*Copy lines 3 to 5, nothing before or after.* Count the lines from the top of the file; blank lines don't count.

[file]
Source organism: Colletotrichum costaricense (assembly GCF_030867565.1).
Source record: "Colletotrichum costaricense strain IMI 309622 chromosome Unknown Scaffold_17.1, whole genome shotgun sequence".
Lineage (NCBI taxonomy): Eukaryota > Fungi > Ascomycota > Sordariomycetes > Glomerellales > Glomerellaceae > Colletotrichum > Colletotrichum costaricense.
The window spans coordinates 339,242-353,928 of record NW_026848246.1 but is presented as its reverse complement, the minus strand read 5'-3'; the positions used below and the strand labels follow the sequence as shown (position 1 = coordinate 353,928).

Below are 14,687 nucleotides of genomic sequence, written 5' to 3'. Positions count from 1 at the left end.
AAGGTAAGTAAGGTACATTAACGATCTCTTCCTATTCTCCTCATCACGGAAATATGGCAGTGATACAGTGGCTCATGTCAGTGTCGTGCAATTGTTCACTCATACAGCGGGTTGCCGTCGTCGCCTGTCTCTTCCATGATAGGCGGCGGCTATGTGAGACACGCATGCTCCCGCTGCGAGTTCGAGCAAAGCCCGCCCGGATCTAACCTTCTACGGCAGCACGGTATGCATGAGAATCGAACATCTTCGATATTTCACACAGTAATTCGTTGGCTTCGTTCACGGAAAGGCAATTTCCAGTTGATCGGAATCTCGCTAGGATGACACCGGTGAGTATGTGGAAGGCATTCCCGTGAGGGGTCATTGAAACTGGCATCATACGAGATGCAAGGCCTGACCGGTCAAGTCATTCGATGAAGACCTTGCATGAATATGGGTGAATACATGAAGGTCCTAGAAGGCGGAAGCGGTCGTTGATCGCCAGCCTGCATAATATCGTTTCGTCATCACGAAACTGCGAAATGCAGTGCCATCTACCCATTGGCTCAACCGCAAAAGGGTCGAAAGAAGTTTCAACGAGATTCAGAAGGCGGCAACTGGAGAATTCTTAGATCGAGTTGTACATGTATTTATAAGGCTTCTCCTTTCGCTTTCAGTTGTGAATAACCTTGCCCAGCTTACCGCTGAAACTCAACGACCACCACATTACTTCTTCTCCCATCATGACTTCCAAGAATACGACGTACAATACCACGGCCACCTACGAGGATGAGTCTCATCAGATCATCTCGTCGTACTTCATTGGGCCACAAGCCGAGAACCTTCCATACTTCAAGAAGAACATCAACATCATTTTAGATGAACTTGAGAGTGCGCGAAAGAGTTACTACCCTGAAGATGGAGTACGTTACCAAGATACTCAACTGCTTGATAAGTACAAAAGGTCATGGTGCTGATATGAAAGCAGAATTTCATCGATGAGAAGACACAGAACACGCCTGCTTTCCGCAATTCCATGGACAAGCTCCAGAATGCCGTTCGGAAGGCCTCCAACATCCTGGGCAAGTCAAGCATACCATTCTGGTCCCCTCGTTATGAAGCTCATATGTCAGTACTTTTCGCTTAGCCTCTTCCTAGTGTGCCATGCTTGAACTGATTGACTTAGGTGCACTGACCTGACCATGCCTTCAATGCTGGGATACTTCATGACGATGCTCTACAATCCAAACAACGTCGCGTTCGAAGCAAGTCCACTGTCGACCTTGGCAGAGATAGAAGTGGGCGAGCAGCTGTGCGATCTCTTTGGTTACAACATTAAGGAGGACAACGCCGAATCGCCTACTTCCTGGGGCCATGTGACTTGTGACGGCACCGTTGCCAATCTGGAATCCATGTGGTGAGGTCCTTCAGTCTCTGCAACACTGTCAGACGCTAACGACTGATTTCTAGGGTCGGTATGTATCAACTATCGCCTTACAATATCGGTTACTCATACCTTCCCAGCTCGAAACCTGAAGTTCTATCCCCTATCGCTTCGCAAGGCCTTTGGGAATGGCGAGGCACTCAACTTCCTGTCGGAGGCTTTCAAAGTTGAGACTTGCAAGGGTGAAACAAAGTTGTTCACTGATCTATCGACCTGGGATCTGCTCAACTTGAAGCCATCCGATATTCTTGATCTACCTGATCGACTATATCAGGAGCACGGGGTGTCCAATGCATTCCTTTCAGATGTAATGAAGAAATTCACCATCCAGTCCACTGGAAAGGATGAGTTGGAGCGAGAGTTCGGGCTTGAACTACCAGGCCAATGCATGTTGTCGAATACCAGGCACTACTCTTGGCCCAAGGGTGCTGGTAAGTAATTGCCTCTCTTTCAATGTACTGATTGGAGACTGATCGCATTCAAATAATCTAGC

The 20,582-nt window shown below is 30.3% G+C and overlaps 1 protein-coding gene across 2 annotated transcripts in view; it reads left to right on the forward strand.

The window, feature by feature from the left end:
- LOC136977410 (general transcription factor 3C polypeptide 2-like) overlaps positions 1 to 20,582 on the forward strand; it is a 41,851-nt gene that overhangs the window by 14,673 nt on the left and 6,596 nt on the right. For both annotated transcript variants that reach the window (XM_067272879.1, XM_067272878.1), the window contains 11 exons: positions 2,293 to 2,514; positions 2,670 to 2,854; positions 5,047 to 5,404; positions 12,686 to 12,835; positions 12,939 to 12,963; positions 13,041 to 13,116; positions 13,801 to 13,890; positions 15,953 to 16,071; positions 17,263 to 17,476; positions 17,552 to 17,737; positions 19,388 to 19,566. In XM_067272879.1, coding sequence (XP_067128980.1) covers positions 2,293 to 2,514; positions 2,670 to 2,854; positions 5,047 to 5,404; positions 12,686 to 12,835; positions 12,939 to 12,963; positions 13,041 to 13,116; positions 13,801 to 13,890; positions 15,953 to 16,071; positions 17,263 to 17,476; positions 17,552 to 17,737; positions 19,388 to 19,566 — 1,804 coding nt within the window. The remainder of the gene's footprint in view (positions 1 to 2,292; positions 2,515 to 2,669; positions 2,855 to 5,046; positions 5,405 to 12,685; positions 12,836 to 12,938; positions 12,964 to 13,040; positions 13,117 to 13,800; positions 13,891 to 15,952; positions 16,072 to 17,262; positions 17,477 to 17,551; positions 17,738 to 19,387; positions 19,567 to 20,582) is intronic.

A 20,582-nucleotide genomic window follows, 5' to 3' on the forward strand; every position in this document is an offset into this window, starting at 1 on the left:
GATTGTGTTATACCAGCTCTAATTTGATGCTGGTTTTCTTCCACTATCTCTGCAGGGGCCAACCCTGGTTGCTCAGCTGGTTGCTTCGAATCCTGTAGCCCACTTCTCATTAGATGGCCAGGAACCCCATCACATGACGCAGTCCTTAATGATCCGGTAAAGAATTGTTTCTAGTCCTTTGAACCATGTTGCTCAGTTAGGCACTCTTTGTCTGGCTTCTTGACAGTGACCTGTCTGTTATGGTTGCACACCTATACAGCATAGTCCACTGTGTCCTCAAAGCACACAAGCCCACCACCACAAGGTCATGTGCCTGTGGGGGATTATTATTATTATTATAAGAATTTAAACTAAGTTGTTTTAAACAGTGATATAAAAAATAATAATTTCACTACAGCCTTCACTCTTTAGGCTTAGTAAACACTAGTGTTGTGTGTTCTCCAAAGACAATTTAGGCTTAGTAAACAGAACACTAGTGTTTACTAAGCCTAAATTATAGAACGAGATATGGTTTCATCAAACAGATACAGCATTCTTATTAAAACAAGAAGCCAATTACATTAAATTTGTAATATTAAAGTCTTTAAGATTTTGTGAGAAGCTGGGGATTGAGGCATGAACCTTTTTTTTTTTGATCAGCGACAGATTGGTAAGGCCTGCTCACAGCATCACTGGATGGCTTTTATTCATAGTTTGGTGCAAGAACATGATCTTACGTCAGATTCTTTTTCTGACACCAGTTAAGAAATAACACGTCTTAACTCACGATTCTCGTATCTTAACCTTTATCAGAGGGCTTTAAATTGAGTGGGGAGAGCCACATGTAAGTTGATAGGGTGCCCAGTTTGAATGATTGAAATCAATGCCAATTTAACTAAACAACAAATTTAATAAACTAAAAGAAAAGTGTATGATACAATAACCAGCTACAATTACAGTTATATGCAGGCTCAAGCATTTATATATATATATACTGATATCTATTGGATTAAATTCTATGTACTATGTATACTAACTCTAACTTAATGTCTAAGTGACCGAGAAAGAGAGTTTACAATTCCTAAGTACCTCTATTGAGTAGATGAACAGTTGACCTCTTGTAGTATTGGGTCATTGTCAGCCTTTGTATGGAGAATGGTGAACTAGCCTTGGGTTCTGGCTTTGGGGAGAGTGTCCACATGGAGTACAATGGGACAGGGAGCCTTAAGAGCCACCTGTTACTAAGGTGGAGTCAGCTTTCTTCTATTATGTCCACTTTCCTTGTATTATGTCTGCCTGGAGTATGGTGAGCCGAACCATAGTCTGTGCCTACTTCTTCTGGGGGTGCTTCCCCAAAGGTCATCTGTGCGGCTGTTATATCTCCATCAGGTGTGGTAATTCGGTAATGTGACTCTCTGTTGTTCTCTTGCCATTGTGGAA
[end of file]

Lineage (NCBI taxonomy): Eukaryota > Fungi > Ascomycota > Sordariomycetes > Glomerellales > Glomerellaceae > Colletotrichum > Colletotrichum costaricense.
The window spans coordinates 339,242-353,928 of record NW_026848246.1 but is presented as its reverse complement, the minus strand read 5'-3'; the positions used below and the strand labels follow the sequence as shown (position 1 = coordinate 353,928).

Below are 14,687 nucleotides of genomic sequence, written 5' to 3'. Positions count from 1 at the left end.